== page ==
To my mother's credit, she didn't bin it. I was asked not just for a translation (MiL spoke no Engrish) but for a full explanation of feeling and whatnot. And my mother, recently widowed, our entire family used and spit out by this woman's own eldest, wrote a rather heartfelt reply. The most important line has stayed with me:
It never gets better. But I can tell you that in time it gets easier. But never better.
I expect having to translate with feeling as well as word-for-word, I was forced to consider this more than I otherwise might have done.
And now we're losing another. We, my now family. The one I chose. The family who stick by me. All that's left, really. This is dragging up the past because quite frankly, I'm pissed off (whatever stage that's supposed to be). My kids are being robbed some more. My parents were gone before I'd even met sugar_spun but her parents were... well shitfaaahhr, dey-en't no older than some of my colleagues.
Post-wedding, we're on a scenic drive to the reception through some village. FiL points to the right and asks me,
"Doggie, did you know that no one living in %town% is allowed to be buried in that cemetery over there?"
"Do you know why?"
"Ermm... some silly law dating back to James I or Charles II?
"No.... you're not allowed to bury living people here."
The problem with remission is that, like flying aloft, it's almost always a temporary state.
OK, that was enough keyboard masturbation. Let's try this again:
When I was a nipper, nigh on four-anna-quarter or so, were were living in the New House. So it was after mid-October, 1969. But I know I was 4 when it happened. I remember being in the kitchen. My mother, an elementary school teacher, burst into the back door (kitchen) bawling. I was standing on the 3-step folding Upsi-Daisy aluminum ladder near the sink doing... something. Mommy was bawling her eyes out. I started crying and began to ask her, begging her, to tell me what was wrong.
"MY DADDY DIED!" she wailed. I cried harder. I even remember now that I couldn't actually remember Grampa H, but my Mommy was crying and that made me cry. Hard. And then the worse-er thing happened. My mother screamed at me: how dare I be so upset when it wasn't my father and I barely even knew the man?! And she was right that I couldn't even picture him. I could picture an event where he held me, but I couldn't remember anything about him. Not his face, not his voice, not his smell... he was (in my growed-up vocabulary) an abstract party.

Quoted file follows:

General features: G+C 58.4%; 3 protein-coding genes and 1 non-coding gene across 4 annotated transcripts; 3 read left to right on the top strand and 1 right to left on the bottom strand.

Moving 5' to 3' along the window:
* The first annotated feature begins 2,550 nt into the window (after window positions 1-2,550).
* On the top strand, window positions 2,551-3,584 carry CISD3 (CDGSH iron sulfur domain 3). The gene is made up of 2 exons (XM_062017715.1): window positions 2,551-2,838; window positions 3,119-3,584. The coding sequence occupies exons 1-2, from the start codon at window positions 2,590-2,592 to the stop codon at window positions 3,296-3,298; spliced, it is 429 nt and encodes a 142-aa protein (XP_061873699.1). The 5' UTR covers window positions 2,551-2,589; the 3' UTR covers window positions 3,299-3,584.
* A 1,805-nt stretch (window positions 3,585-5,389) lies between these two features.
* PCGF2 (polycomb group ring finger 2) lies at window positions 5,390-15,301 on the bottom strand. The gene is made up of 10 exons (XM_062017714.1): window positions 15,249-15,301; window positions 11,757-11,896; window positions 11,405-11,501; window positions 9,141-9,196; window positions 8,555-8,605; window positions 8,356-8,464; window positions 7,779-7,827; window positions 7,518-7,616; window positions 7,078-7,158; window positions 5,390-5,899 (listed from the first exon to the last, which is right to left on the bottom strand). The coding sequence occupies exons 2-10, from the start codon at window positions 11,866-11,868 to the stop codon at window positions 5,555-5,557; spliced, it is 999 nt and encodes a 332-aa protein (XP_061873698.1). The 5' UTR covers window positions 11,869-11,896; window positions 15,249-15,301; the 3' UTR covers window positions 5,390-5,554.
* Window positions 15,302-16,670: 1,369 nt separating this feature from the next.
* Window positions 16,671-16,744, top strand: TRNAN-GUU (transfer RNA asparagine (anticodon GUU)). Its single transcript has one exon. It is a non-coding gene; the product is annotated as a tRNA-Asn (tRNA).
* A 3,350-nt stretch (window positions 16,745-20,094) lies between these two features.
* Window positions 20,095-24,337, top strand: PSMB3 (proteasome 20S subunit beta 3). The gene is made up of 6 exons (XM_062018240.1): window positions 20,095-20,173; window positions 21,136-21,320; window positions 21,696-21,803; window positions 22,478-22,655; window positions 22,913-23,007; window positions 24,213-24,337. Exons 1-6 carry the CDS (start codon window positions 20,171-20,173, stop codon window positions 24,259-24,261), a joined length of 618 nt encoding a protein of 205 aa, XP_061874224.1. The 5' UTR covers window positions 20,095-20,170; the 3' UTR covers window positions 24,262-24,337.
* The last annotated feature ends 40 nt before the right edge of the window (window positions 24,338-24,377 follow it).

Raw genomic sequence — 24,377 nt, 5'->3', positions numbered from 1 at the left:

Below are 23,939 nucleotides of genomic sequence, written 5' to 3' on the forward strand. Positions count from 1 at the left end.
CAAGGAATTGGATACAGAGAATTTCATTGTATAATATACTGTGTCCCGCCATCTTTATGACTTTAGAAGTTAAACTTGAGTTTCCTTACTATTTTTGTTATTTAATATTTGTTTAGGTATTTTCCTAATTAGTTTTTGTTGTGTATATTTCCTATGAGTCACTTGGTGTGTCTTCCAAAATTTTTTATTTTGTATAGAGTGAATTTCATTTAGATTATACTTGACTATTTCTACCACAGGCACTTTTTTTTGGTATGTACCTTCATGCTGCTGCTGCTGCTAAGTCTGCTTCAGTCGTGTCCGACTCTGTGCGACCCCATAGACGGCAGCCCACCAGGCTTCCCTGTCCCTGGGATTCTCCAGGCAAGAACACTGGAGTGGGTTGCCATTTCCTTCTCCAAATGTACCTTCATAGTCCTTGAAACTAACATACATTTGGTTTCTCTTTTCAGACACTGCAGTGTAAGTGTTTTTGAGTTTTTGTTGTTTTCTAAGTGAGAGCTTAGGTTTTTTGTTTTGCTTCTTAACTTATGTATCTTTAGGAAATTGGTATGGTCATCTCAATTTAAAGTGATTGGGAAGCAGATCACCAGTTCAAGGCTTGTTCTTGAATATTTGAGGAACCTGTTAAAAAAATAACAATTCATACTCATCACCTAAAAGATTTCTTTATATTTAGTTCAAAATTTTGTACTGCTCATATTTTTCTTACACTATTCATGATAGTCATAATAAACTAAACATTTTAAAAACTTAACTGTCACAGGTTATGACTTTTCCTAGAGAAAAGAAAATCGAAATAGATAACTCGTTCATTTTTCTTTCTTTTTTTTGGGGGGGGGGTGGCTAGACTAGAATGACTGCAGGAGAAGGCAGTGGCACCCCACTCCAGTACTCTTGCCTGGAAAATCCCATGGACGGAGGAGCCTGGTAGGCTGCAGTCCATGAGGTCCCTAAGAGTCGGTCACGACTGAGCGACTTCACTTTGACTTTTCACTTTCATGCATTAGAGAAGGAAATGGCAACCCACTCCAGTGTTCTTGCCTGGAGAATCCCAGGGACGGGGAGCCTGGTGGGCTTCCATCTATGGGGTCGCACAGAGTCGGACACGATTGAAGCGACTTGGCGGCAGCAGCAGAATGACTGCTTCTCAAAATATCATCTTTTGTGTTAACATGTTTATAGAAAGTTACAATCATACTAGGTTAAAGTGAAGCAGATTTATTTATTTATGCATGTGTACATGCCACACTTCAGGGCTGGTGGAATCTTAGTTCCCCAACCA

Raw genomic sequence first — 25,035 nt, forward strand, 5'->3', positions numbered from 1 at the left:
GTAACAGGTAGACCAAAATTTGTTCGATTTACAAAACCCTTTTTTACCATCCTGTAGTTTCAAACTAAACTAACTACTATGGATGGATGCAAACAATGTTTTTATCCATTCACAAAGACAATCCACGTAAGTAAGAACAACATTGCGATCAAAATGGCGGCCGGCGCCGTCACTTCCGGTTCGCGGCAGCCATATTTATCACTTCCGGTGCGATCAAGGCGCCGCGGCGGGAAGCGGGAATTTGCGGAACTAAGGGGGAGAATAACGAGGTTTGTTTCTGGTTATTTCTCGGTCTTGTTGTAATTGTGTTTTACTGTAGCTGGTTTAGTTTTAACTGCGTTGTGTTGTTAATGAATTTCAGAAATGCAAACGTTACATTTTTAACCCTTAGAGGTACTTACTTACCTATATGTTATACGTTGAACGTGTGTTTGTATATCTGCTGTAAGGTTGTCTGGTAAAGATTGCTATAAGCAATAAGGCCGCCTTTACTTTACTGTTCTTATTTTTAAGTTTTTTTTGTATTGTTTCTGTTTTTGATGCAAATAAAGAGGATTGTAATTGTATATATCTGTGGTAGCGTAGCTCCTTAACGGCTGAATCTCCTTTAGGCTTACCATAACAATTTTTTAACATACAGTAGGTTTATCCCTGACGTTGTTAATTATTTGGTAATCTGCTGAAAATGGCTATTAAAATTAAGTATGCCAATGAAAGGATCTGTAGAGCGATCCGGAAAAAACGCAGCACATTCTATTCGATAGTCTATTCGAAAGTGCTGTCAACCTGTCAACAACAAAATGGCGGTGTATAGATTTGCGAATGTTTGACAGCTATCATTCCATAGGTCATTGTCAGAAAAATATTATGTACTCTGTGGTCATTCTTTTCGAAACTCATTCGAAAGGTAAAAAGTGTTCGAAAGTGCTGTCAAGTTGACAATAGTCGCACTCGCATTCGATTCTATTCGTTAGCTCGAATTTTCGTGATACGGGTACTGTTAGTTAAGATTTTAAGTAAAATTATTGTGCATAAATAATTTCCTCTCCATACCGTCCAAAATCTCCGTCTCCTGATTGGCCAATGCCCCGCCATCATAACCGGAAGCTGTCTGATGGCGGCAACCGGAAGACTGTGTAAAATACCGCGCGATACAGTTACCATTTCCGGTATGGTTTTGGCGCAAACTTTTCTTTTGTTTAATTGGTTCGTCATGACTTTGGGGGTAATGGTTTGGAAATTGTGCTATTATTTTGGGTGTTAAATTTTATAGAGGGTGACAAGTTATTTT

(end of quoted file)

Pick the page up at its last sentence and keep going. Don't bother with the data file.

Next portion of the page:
The drive from the Manchester airport to Liverpool can be long, especially at night for a young'un who's been travelling for 6 hours.
"Mildly Naughty, let'S have a game. We'll count the blue cars, but silently, in our heads."
Eager as hell: "OK!"
Time passes. MNP can't hold back. "There's another, Granddad!
"How many does that make then?"
"Seventeen!" she screams so proudly.
"Strewth? Well, ahhh've counted 19. Perhaps you need to look closer."
The puppy breaks any further silence to claim random sheep and coo-beasties in the paddocks and fields lining the M61.
Mildly Naughty Puppy is 4. And, I think, a bit smarter and overall a bit more advanced than I was. Not quite as sheltered. So maybe she'll remember Granddad a bit more than I remember Grampa H. But he'll be little more than a memory.
And that pisses me off. It's not fair. It never is. THERE'S NO JUSTICE. THERE'S JUST ME. Which is fine when you're a fucking grown-up but hard to explain to an innocent, highly empathetic kid who just is not ready for the explnation about why that animal is a pet but that one over yonder is almost dinner.
I can't make this any better for my wife or for my kids. I can't make it anything. Fuck, I can't even make it any better for me. I like my in-laws, and I was counting on a lot of FiL's games and knowledge to get me through the points in life where those lame-ass Dad Jokes just couldn't cut the mustard.
They didn't hang Raleigh high enough.
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